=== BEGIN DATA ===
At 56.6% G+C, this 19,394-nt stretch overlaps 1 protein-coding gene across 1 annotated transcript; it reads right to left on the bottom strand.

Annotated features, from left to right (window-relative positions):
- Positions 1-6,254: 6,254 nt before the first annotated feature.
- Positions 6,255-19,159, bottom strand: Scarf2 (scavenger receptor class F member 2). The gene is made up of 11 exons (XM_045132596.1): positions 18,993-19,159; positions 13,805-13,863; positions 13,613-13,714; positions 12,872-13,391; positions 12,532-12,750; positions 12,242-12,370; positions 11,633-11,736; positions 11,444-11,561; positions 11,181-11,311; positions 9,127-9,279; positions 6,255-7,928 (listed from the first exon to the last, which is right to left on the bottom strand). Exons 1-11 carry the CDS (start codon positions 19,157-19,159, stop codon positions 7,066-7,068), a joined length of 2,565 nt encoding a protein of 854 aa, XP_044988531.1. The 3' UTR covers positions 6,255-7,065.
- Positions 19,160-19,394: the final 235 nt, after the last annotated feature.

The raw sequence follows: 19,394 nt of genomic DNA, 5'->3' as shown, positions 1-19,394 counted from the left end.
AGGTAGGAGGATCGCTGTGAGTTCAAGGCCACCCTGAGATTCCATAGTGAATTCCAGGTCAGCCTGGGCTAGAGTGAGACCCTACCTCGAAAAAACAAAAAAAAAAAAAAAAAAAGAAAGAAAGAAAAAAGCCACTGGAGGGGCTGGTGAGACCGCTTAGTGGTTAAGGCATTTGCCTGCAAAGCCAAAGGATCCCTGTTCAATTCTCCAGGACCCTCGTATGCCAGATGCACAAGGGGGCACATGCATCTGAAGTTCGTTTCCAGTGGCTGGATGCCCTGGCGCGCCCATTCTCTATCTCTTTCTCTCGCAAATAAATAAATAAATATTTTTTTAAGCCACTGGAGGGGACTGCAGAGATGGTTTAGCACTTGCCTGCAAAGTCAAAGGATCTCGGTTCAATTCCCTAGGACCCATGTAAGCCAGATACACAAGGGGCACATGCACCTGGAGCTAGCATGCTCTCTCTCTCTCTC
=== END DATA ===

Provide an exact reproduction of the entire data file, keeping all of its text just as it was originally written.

At 56.6% G+C, this 19,394-nt stretch overlaps 1 protein-coding gene across 1 annotated transcript; it reads right to left on the bottom strand.

Annotated features, from left to right (window-relative positions):
- Positions 1-6,254: 6,254 nt before the first annotated feature.
- Positions 6,255-19,159, bottom strand: Scarf2 (scavenger receptor class F member 2). The gene is made up of 11 exons (XM_045132596.1): positions 18,993-19,159; positions 13,805-13,863; positions 13,613-13,714; positions 12,872-13,391; positions 12,532-12,750; positions 12,242-12,370; positions 11,633-11,736; positions 11,444-11,561; positions 11,181-11,311; positions 9,127-9,279; positions 6,255-7,928 (listed from the first exon to the last, which is right to left on the bottom strand). Exons 1-11 carry the CDS (start codon positions 19,157-19,159, stop codon positions 7,066-7,068), a joined length of 2,565 nt encoding a protein of 854 aa, XP_044988531.1. The 3' UTR covers positions 6,255-7,065.
- Positions 19,160-19,394: the final 235 nt, after the last annotated feature.

The raw sequence follows: 19,394 nt of genomic DNA, 5'->3' as shown, positions 1-19,394 counted from the left end.
AGGTAGGAGGATCGCTGTGAGTTCAAGGCCACCCTGAGATTCCATAGTGAATTCCAGGTCAGCCTGGGCTAGAGTGAGACCCTACCTCGAAAAAACAAAAAAAAAAAAAAAAAAAGAAAGAAAGAAAAAAGCCACTGGAGGGGCTGGTGAGACCGCTTAGTGGTTAAGGCATTTGCCTGCAAAGCCAAAGGATCCCTGTTCAATTCTCCAGGACCCTCGTATGCCAGATGCACAAGGGGGCACATGCATCTGAAGTTCGTTTCCAGTGGCTGGATGCCCTGGCGCGCCCATTCTCTATCTCTTTCTCTCGCAAATAAATAAATAAATATTTTTTTAAGCCACTGGAGGGGACTGCAGAGATGGTTTAGCACTTGCCTGCAAAGTCAAAGGATCTCGGTTCAATTCCCTAGGACCCATGTAAGCCAGATACACAAGGGGCACATGCACCTGGAGCTAGCATGCTCTCTCTCTCTCTC